George Strait with Eric Church
When: 7:30 p.m. Friday
Where: CenturyLink Center Omaha, 455 N. 10th St.
Tickets: Sold out
Information: centurylinkcenteromaha.com or 402-341-1500
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After June 8, you might never see George Strait perform again.
At least that's what he said when he announced his retirement and farewell tour — aptly titled “The Cowboy Rides Away.”
Forgive us if we don't believe him. The 61-year-old likely has a lot of good years ahead of him, and performers don't have a very good track record of staying retired.
Strait has said he will likely perform again and will continue to make music, but he's not going to hit the road for long tours.
Other artists have made similar claims, so we looked at a long list who have announced their own withdrawals from the stage. Some have kept their promises, while others (we're looking at you, Cher) barely left the spotlight.
Why not retire after a couple of Grammy Awards and a diamond (10-times platinum) album? Brooks went out on top, but Omahan Lisa Maxson can't wait to see him again. Brooks took time off while his children were at home, and he once promised he wouldn't come back to music until his youngest turned 18. Recently, Brooks announced he'd be back on a world tour in 2014.
James Murphy is the man behind LCD Soundsystem, and Omahan Ryan Mohs wants him back. Murphy called it a day with LCD Soundsystem with a 2011 concert at Madison Square Garden, which was documented in the film “Shut Up and Play the Hits.” Thankfully, Murphy continues to work in music, producing albums and putting them out with his label, DFA Records.
Famously, Cher's most successful tour — and one of the most successful concert tours of all time — was her farewell tour, which lasted three years and 325 performances. Shortly thereafter, Cher committed to a 200-date stint in Vegas. She didn't take much time off at all. And is she still working? Darn right. She'll be performing at Lincoln's Pinnacle Bank Arena on May 30.
The godmother of punk gave up music shortly after starting a family with her husband, MC5 guitar player Fred “Sonic” Smith. They lived near Detroit, and Smith mostly stayed out of music until her husband's death. Smith eventually moved back to New York, began making new music and is heading out on tour again.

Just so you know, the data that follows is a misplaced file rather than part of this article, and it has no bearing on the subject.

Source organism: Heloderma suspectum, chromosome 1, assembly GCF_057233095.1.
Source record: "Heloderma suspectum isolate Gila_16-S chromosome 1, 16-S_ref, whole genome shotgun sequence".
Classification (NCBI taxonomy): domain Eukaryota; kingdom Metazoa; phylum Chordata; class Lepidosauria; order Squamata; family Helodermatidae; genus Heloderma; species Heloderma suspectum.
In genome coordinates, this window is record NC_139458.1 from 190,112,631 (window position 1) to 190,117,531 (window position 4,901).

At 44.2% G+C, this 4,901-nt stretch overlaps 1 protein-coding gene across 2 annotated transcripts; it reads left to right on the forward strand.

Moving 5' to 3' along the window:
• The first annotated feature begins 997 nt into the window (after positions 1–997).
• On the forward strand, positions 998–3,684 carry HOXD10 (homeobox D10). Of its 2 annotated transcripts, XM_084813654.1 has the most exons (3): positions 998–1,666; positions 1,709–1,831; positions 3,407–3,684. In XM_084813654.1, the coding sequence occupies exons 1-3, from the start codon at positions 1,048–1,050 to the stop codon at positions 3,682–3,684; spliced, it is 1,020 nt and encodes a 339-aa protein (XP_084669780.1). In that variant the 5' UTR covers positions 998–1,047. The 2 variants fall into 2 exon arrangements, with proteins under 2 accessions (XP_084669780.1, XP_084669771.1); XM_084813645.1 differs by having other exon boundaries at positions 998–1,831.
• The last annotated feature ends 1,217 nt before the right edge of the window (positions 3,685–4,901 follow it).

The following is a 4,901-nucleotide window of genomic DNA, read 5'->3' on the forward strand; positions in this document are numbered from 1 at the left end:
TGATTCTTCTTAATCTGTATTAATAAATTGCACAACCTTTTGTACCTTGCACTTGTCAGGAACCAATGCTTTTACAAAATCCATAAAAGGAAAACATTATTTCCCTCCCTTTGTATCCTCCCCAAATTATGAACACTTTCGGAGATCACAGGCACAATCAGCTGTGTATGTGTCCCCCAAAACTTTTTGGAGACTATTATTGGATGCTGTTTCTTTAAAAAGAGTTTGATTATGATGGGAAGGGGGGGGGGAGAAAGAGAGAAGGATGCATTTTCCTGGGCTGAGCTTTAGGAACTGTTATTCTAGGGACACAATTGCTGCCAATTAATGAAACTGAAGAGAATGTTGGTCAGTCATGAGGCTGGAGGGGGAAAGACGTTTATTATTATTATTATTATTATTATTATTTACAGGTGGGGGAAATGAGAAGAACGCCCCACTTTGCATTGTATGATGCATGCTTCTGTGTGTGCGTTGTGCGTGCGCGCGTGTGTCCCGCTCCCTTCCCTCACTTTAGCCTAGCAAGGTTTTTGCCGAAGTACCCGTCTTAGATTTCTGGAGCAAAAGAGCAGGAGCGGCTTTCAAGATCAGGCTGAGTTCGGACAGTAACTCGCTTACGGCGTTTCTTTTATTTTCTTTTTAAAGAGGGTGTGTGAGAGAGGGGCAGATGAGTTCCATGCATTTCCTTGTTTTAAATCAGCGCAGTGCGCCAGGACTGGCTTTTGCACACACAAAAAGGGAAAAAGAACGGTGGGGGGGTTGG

Back in 2003, Jay Z put on a retirement concert at Madison Square Garden. The show was the subject of the documentary “Fade to Black,” but as Omahan Bryant Ott pointed out, it didn't last. Jay Z's retirement was thankfully short for Ott and other fans. Jay Z “came back like Jordan, wearin the '45',” as he raps in “Encore,” and returned with the album “Kingdom Come” in 2006.
After decades of being one of the biggest women in rock, Ronstadt announced in 2011 that she was giving up music. Parkinson's disease is partly to blame. Ronstadt was recently inducted into the Rock and Roll Hall of Fame.
Back in 1985, Withers retired from the music business. A documentary, “Still Bill,” about the “Lean on Me” singer/songwriter was released in 2009, but even that didn't prompt him to return to the musical life.
As a whole, R.E.M. called it quits in 2011. Many fans, including Omahan Luis Guzman, hope Michael Stipe and his bandmates mount a comeback. “I hope he is just taking a hiatus,” Guzman said. “The music world sure needs him and the band. Karaokes worldwide have a special place for 'It's the end of the world' or 'Losing my Religion.' ”
Though various outlets reported that he gave up music for a variety of reasons, Collins reportedly retired to take care of his young children. He told Billboard.com, “I'm not anticipating doing anything else. If I do write songs ... I don't know about putting them out on an album or anything like that. I don't really have the desire to do that now.”
At one point, Streisand said she'd stop touring. After a farewell tour that lasted several years, she finally played her last concert in 2000. It only took until 2006 for Streisand to resume touring. Since her “final” show, she has released seven new albums.
Back in the early '90s, Ozzy Osbourne got tired of touring — so tired that he decided to do one last one, which he called “No More Tours” (a pun on the title of his 1991 record “No More Tears”). Only a few years later, in 1995, Osbourne was back on the road for a tour he called “Retirement Sucks.”
Artists who never retired
Some artists have stuck it out, even into their 80s and 90s. These folks are still performing. Regularly.
Pete Seeger, 94
B.B. King, 88
Tony Bennett, 87
Chuck Berry, 87
Loretta Lynn, 81
Little Richard, 81
Willie Nelson, 80
Yoko Ono, 80